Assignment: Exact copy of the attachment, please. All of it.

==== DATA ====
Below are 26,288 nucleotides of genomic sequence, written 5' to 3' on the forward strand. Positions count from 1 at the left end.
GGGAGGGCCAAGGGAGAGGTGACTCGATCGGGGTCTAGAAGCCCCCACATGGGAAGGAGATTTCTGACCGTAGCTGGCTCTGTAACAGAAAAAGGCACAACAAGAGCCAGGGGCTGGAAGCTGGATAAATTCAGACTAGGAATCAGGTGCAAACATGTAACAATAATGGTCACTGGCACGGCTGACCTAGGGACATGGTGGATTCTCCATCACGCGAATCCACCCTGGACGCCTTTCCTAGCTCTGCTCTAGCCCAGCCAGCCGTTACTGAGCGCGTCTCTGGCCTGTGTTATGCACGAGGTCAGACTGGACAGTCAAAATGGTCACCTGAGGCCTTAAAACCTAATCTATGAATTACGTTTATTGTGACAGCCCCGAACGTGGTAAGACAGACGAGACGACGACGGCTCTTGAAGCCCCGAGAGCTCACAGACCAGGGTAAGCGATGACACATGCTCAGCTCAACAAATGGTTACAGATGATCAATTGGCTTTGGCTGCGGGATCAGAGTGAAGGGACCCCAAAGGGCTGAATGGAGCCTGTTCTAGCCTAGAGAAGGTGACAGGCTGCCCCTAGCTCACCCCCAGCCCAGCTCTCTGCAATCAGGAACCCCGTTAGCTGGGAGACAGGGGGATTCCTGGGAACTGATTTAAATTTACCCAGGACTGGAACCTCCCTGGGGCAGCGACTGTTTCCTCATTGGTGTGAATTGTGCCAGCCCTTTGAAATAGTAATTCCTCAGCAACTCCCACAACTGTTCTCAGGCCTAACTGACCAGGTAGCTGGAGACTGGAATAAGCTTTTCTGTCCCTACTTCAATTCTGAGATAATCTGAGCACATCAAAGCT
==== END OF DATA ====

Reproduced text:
Below are 26,288 nucleotides of genomic sequence, written 5' to 3' on the forward strand. Positions count from 1 at the left end.
GGGAGGGCCAAGGGAGAGGTGACTCGATCGGGGTCTAGAAGCCCCCACATGGGAAGGAGATTTCTGACCGTAGCTGGCTCTGTAACAGAAAAAGGCACAACAAGAGCCAGGGGCTGGAAGCTGGATAAATTCAGACTAGGAATCAGGTGCAAACATGTAACAATAATGGTCACTGGCACGGCTGACCTAGGGACATGGTGGATTCTCCATCACGCGAATCCACCCTGGACGCCTTTCCTAGCTCTGCTCTAGCCCAGCCAGCCGTTACTGAGCGCGTCTCTGGCCTGTGTTATGCACGAGGTCAGACTGGACAGTCAAAATGGTCACCTGAGGCCTTAAAACCTAATCTATGAATTACGTTTATTGTGACAGCCCCGAACGTGGTAAGACAGACGAGACGACGACGGCTCTTGAAGCCCCGAGAGCTCACAGACCAGGGTAAGCGATGACACATGCTCAGCTCAACAAATGGTTACAGATGATCAATTGGCTTTGGCTGCGGGATCAGAGTGAAGGGACCCCAAAGGGCTGAATGGAGCCTGTTCTAGCCTAGAGAAGGTGACAGGCTGCCCCTAGCTCACCCCCAGCCCAGCTCTCTGCAATCAGGAACCCCGTTAGCTGGGAGACAGGGGGATTCCTGGGAACTGATTTAAATTTACCCAGGACTGGAACCTCCCTGGGGCAGCGACTGTTTCCTCATTGGTGTGAATTGTGCCAGCCCTTTGAAATAGTAATTCCTCAGCAACTCCCACAACTGTTCTCAGGCCTAACTGACCAGGTAGCTGGAGACTGGAATAAGCTTTTCTGTCCCTACTTCAATTCTGAGATAATCTGAGCACATCAAAGCT